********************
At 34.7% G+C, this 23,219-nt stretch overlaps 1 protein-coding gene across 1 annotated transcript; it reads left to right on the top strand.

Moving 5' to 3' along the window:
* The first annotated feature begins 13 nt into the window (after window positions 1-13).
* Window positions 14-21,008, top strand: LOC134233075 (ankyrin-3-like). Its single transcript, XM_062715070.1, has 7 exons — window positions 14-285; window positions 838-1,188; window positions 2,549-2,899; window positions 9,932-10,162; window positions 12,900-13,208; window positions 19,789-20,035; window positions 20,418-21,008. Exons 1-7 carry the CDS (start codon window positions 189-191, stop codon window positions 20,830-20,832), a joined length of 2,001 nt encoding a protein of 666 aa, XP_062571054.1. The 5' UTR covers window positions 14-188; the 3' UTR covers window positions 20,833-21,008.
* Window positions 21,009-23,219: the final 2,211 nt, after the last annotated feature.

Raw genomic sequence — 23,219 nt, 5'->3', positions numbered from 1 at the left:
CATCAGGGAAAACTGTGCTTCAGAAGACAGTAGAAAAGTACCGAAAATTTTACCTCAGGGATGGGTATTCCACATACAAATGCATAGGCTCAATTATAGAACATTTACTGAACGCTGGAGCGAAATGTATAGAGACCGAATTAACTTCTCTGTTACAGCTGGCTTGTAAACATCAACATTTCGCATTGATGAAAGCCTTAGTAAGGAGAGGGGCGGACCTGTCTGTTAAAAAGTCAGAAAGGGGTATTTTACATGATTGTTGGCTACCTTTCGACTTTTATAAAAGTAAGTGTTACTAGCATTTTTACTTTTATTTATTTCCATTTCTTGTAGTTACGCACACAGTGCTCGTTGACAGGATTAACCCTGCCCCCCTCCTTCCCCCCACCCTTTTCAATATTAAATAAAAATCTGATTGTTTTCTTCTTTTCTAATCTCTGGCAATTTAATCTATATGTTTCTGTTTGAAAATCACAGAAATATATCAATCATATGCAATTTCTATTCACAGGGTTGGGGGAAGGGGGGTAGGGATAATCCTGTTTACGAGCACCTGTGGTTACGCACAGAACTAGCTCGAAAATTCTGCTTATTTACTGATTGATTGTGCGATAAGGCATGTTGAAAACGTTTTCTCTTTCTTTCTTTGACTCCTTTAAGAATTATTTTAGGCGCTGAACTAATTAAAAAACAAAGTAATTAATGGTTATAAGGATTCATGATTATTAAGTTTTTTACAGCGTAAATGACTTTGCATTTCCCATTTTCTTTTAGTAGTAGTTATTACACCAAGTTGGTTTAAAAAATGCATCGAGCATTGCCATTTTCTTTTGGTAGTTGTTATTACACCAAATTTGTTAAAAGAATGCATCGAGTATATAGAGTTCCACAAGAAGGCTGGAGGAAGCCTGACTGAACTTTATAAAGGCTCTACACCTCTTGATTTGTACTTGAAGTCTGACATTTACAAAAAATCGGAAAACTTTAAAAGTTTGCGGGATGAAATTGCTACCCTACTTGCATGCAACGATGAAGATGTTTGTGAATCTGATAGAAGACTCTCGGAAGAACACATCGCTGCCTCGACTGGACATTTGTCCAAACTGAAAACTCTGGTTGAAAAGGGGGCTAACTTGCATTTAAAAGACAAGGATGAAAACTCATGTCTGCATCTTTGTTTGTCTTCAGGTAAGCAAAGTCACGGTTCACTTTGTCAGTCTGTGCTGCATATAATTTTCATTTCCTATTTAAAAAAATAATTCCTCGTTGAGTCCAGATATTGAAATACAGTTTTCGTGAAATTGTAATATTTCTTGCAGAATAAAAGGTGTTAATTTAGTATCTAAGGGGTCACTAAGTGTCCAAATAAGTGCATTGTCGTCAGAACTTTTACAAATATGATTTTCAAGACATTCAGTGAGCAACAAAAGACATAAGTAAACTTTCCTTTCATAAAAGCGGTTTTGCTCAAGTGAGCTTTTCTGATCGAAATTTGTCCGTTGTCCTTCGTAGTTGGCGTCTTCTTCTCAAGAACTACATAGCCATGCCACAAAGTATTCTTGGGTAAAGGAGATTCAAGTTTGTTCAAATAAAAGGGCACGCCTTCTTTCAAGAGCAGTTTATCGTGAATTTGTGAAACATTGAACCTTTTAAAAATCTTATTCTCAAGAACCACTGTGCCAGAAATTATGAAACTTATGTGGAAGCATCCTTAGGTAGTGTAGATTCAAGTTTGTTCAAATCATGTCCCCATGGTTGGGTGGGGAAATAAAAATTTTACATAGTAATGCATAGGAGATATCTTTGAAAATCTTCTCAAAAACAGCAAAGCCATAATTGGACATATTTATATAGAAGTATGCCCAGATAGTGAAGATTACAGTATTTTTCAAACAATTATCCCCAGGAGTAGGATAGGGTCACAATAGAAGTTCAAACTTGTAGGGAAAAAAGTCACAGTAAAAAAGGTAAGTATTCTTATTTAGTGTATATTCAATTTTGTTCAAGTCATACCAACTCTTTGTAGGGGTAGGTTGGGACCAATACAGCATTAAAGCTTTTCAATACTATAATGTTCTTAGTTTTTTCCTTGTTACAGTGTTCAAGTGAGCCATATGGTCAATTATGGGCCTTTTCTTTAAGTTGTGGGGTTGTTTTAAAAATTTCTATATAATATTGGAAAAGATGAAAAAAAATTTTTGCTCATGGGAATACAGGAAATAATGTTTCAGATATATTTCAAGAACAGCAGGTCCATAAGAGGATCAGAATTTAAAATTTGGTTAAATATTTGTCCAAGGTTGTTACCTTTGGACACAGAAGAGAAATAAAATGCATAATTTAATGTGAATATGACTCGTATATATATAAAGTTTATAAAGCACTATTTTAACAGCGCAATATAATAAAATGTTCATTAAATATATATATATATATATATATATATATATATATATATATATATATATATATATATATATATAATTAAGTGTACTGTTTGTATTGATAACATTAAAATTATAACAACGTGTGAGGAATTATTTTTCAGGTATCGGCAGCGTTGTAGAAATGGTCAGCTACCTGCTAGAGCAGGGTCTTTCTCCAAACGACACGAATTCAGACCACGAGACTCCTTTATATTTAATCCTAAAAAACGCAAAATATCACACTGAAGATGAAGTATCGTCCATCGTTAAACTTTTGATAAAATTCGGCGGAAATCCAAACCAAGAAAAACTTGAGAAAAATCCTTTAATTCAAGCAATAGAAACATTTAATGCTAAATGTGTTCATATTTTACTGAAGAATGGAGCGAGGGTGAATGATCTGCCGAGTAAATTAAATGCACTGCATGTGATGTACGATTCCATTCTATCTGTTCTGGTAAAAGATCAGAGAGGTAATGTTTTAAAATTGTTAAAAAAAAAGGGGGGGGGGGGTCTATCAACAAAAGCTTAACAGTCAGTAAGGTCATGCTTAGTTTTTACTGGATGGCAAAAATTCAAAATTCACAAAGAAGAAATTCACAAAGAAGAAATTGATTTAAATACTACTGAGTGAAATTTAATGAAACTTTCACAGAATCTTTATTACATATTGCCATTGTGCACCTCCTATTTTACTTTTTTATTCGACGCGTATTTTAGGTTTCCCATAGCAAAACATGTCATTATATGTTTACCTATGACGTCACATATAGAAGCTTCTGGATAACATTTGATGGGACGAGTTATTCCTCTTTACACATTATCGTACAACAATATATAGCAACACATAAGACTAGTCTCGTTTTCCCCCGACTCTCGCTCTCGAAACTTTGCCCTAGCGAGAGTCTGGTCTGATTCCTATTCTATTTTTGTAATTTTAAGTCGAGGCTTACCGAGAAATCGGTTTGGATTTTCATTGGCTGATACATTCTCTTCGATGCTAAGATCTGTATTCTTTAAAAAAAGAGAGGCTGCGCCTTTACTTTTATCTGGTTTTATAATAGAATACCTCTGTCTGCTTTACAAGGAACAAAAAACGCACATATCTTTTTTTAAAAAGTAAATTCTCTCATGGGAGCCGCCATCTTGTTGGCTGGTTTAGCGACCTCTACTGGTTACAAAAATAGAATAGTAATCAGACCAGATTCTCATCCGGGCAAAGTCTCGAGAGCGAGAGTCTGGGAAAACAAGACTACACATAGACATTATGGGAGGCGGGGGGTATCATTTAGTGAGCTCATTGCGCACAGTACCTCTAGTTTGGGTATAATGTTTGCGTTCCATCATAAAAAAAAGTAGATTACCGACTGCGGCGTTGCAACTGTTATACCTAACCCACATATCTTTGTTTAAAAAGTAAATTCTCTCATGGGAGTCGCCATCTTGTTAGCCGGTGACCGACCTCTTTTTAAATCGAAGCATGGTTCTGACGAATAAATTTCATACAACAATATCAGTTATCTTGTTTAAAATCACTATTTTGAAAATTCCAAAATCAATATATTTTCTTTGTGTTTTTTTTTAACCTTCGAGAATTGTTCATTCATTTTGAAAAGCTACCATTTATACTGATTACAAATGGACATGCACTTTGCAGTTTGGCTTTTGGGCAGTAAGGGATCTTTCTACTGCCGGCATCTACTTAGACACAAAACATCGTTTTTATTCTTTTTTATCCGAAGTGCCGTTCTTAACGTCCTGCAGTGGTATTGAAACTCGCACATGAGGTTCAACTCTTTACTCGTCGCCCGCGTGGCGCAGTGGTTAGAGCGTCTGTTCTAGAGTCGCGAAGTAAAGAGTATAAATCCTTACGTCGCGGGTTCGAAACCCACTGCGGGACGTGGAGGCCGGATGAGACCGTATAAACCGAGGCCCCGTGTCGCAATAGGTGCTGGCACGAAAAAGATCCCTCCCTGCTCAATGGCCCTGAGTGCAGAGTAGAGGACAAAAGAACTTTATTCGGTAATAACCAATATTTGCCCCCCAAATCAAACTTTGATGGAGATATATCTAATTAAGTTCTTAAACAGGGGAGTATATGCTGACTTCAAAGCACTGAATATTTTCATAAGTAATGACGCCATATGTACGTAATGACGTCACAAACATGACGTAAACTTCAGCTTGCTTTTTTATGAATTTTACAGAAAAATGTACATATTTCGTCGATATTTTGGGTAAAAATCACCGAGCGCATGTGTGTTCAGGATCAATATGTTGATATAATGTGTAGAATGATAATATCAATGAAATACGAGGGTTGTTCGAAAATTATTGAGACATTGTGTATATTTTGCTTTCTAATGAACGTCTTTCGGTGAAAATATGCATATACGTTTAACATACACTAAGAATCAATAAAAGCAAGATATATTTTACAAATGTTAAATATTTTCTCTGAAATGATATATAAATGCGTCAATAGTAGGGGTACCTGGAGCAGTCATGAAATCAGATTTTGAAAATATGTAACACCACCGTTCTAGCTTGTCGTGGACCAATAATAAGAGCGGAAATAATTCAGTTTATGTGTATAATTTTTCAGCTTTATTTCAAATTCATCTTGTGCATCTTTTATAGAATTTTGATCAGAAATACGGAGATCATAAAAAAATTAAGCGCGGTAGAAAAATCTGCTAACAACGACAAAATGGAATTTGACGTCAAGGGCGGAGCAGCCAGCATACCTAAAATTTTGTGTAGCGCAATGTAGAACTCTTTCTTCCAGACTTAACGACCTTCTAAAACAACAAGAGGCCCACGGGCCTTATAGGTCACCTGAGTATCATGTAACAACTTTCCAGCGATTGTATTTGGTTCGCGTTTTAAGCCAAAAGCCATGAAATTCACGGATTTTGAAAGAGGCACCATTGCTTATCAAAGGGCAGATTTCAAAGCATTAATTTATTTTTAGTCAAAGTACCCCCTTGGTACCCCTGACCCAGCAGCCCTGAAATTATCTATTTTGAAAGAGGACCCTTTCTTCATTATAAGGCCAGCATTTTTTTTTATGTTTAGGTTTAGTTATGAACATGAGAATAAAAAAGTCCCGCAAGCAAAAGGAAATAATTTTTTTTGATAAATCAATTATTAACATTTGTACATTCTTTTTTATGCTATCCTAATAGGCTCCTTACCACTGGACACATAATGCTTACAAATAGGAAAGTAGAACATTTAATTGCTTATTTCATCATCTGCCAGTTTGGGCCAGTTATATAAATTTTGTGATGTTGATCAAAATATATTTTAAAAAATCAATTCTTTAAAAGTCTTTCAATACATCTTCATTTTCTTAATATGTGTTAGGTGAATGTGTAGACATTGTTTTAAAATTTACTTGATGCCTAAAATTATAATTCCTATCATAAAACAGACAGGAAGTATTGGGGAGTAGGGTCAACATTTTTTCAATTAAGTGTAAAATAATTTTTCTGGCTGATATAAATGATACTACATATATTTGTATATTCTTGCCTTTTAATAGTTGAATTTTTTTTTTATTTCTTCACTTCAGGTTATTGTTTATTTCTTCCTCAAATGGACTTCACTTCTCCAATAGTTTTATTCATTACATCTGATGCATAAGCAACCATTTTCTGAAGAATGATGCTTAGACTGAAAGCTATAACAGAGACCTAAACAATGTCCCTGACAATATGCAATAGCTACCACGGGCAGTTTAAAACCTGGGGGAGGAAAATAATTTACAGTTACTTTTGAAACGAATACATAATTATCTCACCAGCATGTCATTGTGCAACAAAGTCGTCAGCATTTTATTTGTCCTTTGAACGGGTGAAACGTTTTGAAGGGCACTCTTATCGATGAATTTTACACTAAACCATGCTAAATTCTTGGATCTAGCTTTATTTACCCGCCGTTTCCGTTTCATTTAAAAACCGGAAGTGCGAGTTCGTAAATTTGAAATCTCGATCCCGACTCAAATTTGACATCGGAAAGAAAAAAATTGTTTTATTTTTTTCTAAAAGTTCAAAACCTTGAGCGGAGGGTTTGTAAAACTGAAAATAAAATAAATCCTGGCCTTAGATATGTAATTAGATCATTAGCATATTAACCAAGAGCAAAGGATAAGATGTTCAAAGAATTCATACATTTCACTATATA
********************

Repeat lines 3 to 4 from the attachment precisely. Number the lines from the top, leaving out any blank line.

* The first annotated feature begins 13 nt into the window (after window positions 1-13).
* Window positions 14-21,008, top strand: LOC134233075 (ankyrin-3-like). Its single transcript, XM_062715070.1, has 7 exons — window positions 14-285; window positions 838-1,188; window positions 2,549-2,899; window positions 9,932-10,162; window positions 12,900-13,208; window positions 19,789-20,035; window positions 20,418-21,008. Exons 1-7 carry the CDS (start codon window positions 189-191, stop codon window positions 20,830-20,832), a joined length of 2,001 nt encoding a protein of 666 aa, XP_062571054.1. The 5' UTR covers window positions 14-188; the 3' UTR covers window positions 20,833-21,008.